One feature of the book that I enjoyed was the footnotes that the author made along the way. The author at times would have relevant sidebar discussions on the footer, and I found that this provided a lot of interesting nuggets of historical facts. Overall the book provided a wealth of information on Indian History during the British Raj through Independence and also provided a view into the workings of the British Empire of the early 20th century.

I would highly recommend this book to all history aficionados. More specifically to those interested in India’s rise to Independence or the workings of the British Empire in India. This writing presents an objective and balanced view of Churchill and Gandhi. Also, as I commented at the start, if you are not sure about reading History, give it a chance; it can be fun and informative.

Saturday, November 7, 2009

Imperium, A Historical Fiction Book Review

Do you enjoy reading good legal thrillers, how about politics, or history? If the answer to this question is all of the above then I have the book for you. That book is Imperium by Thomas Harris. The first part is legal thriller a la Steve Martini meets ancient Rome, and the second part is about the politics in the first republic of the world. For those of you that have read Steven Saylor’s historical fiction on Rome, Thomas Harris’ Imperium is similar although more focused on the legal, and politics for Rome rather than the wonderful mystery of Steven Saylor’s books.

The central character that drives this story is the historical Roman oratorical figure of Marcus Cicero. The story is narrated from the perspective of Cicero’s secretary, Tiro. At the start of the book the writing style can seem legal in nature and too Romanesque. As the story moves forward, I found that this same language and style immersed me into that period of time. It became as if I was taken back in time and were listening to Tiro directly.

In the first three quarters of the book the author builds a nice foundation, which picks up momentum to a dramatic climax and then leads to an exciting conclusion. The initial foundation is developed with the rise of Cicero as an orator and lawyer by taking on a challenging case. This case and all the political drama involved was conveyed through some descriptive storytelling.

I would highly recommend this book for advanced readers of court room dramas or political thrillers. Imperium achieves all this with the backdrop of ancient Rome. A way of getting excited about History is to start by reading Historical Fiction. This book may peak the curiosity and interest of those non-history lovers to give History a chance. In this case the excitement of Ancient Roman Republic history.

Saturday, October 31, 2009

The Last Lecture, A Book Review

The Last Lecture is a small packet of interesting lessons from life that packs a good punch. The author, a terminal cancer patient and a professor, conveys a nice compilation of his learnings through a natural, and fun manner. This book is a summary of a lecture that he delivered to students at the Carnegie Mellon University. Each short chapter, which conveys a different message, can be read easily before bedtime. While reading this book, I really felt as if I was attending his Last Lecture Seminar. It’s a great book for those couples wondering about parenthood, and also those people that like to dream. It is a highly recommended book to keep by your bedside for that nighttime reading.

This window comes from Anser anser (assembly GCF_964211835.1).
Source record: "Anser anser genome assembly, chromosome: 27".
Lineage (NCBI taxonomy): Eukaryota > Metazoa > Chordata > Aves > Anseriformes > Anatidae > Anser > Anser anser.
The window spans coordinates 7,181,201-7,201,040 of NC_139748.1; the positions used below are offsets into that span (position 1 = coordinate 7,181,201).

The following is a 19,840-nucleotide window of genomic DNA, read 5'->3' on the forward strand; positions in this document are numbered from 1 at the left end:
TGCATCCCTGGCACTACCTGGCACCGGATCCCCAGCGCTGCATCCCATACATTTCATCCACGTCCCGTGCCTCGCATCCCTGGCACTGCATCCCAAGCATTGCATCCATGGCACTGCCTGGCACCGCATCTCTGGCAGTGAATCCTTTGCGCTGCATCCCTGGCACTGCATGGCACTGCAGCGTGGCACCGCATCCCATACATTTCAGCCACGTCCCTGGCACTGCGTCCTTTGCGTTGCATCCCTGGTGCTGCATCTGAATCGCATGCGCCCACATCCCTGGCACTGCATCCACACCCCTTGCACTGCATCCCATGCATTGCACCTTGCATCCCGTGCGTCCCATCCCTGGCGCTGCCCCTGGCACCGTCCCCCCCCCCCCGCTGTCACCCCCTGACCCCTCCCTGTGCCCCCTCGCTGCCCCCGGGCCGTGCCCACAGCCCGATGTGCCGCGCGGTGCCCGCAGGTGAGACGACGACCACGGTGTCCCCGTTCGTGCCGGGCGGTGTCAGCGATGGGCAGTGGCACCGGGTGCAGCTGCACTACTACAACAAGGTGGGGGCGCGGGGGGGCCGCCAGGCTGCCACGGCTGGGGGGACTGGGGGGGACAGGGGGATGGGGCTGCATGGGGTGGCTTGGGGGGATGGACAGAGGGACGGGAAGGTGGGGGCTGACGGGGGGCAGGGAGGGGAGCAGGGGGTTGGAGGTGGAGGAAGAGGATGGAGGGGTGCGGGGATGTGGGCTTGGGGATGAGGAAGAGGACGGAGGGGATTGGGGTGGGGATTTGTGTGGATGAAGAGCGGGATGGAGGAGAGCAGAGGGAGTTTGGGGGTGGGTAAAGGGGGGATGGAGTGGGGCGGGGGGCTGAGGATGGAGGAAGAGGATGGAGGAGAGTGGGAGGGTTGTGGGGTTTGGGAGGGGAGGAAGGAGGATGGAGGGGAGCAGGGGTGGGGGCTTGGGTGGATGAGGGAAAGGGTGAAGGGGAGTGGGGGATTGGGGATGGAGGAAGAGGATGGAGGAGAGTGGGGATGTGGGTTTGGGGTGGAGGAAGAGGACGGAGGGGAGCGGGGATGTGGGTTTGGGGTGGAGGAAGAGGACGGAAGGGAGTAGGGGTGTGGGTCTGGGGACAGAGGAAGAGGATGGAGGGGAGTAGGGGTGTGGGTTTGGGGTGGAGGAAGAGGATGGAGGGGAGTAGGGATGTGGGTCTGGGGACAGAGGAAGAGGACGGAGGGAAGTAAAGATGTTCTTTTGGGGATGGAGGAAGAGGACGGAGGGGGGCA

Saturday, October 24, 2009

Tipping Point: How Little Things Can Make a Big Difference, A Book Review

I consider myself to be an analytically inclined person that enjoys science. An interesting book that I read made me realize how science can be applied in different ways. I’ll start with the following: what do you think of when I say the word “epidemic” (pause to think for a few seconds before reading on)? Well for me it would be, the black plague, viruses, and disease. There is somebody that had a different way of applying this word, which keenly surprised me. That somebody is Malcolm Gladwell, author of the Tipping Point. He applied a scientific concept to social phenomena that is observed in society. In the Tipping Point he expertly describes this way of thinking, and discusses results of different social studies in an easy way for readers to understand. One of the concepts that Dr. Gladwell describes is that of stickiness, and this is the idea that a certain threshold level of popularity needs to be reached before a concept would quickly gain mainstream popularity. In science this can also be viewed as a form of momentum. In the book the author describes in detail the process and the components that are involved for a concept to gain stickiness or go mainstream. Is this not a simply amazing application of science? The author cites many examples in society where he applies his theories. The concepts Dr. Gladwell explained in the Tipping Point really made me think and gave me a peak of phenomenon in society from an interesting angle.
This book is certainly a must read for those MBA students in graduate school. I found the book in the Management section of the bookstore and I would argue that a book like this could be found in many different sections in the bookstore, such as self help, or sociology. I would also highly recommend this book for those of you like me who enjoy analyzing data, looking at trends and then applying them, in this case to social issues. If you want to become wiser about things around you and learn how to be better positioned in life then read this book. Oh by the way, if you want to learn some interesting trivia facts, that’s also another reason to read this book. I always enjoy these nuggets of historical facts. Was there anybody else making the famous ride along with Paul Revere? Why is Blues Clues such a successful educational show compared to Sesame Street? I think I’ll leave you in suspense, just read the book for these answers and more. Now when you ask me what would I think when I heard the word epidemic, I would include the Tipping Point, and the spread of social trends.